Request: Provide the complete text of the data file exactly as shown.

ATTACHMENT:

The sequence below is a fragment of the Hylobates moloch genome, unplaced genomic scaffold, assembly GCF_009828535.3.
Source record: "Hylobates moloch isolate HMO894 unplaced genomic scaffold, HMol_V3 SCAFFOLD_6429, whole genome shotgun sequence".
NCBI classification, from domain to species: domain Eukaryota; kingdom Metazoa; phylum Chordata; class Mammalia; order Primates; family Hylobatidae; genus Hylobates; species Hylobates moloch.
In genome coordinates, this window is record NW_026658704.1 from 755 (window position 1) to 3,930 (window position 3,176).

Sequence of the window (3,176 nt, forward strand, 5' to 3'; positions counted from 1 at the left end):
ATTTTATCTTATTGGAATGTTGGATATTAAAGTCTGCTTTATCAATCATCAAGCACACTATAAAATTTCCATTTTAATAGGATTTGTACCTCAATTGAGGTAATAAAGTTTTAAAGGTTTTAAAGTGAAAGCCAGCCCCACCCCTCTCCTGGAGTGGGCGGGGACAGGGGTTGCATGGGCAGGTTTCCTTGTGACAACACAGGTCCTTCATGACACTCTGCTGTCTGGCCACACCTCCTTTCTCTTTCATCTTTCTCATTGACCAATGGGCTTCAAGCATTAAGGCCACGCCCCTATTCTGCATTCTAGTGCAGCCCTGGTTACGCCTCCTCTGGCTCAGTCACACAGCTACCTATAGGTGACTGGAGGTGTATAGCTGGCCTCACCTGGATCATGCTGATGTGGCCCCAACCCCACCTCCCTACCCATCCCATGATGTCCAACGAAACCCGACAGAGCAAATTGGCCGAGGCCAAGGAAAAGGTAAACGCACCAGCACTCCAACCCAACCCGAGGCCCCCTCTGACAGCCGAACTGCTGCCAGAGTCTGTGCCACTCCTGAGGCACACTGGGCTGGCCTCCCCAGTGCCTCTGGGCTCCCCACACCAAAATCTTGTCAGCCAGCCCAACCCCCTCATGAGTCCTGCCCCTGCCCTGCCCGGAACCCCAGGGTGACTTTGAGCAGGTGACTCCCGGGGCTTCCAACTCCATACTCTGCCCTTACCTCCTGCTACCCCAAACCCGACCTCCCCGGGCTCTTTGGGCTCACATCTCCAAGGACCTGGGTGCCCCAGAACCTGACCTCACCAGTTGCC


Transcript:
The sequence below is a fragment of the Hylobates moloch genome, unplaced genomic scaffold, assembly GCF_009828535.3.
Source record: "Hylobates moloch isolate HMO894 unplaced genomic scaffold, HMol_V3 SCAFFOLD_6429, whole genome shotgun sequence".
NCBI classification, from domain to species: domain Eukaryota; kingdom Metazoa; phylum Chordata; class Mammalia; order Primates; family Hylobatidae; genus Hylobates; species Hylobates moloch.
In genome coordinates, this window is record NW_026658704.1 from 755 (window position 1) to 3,930 (window position 3,176).

Sequence of the window (3,176 nt, forward strand, 5' to 3'; positions counted from 1 at the left end):
ATTTTATCTTATTGGAATGTTGGATATTAAAGTCTGCTTTATCAATCATCAAGCACACTATAAAATTTCCATTTTAATAGGATTTGTACCTCAATTGAGGTAATAAAGTTTTAAAGGTTTTAAAGTGAAAGCCAGCCCCACCCCTCTCCTGGAGTGGGCGGGGACAGGGGTTGCATGGGCAGGTTTCCTTGTGACAACACAGGTCCTTCATGACACTCTGCTGTCTGGCCACACCTCCTTTCTCTTTCATCTTTCTCATTGACCAATGGGCTTCAAGCATTAAGGCCACGCCCCTATTCTGCATTCTAGTGCAGCCCTGGTTACGCCTCCTCTGGCTCAGTCACACAGCTACCTATAGGTGACTGGAGGTGTATAGCTGGCCTCACCTGGATCATGCTGATGTGGCCCCAACCCCACCTCCCTACCCATCCCATGATGTCCAACGAAACCCGACAGAGCAAATTGGCCGAGGCCAAGGAAAAGGTAAACGCACCAGCACTCCAACCCAACCCGAGGCCCCCTCTGACAGCCGAACTGCTGCCAGAGTCTGTGCCACTCCTGAGGCACACTGGGCTGGCCTCCCCAGTGCCTCTGGGCTCCCCACACCAAAATCTTGTCAGCCAGCCCAACCCCCTCATGAGTCCTGCCCCTGCCCTGCCCGGAACCCCAGGGTGACTTTGAGCAGGTGACTCCCGGGGCTTCCAACTCCATACTCTGCCCTTACCTCCTGCTACCCCAAACCCGACCTCCCCGGGCTCTTTGGGCTCACATCTCCAAGGACCTGGGTGCCCCAGAACCTGACCTCACCAGTTGCC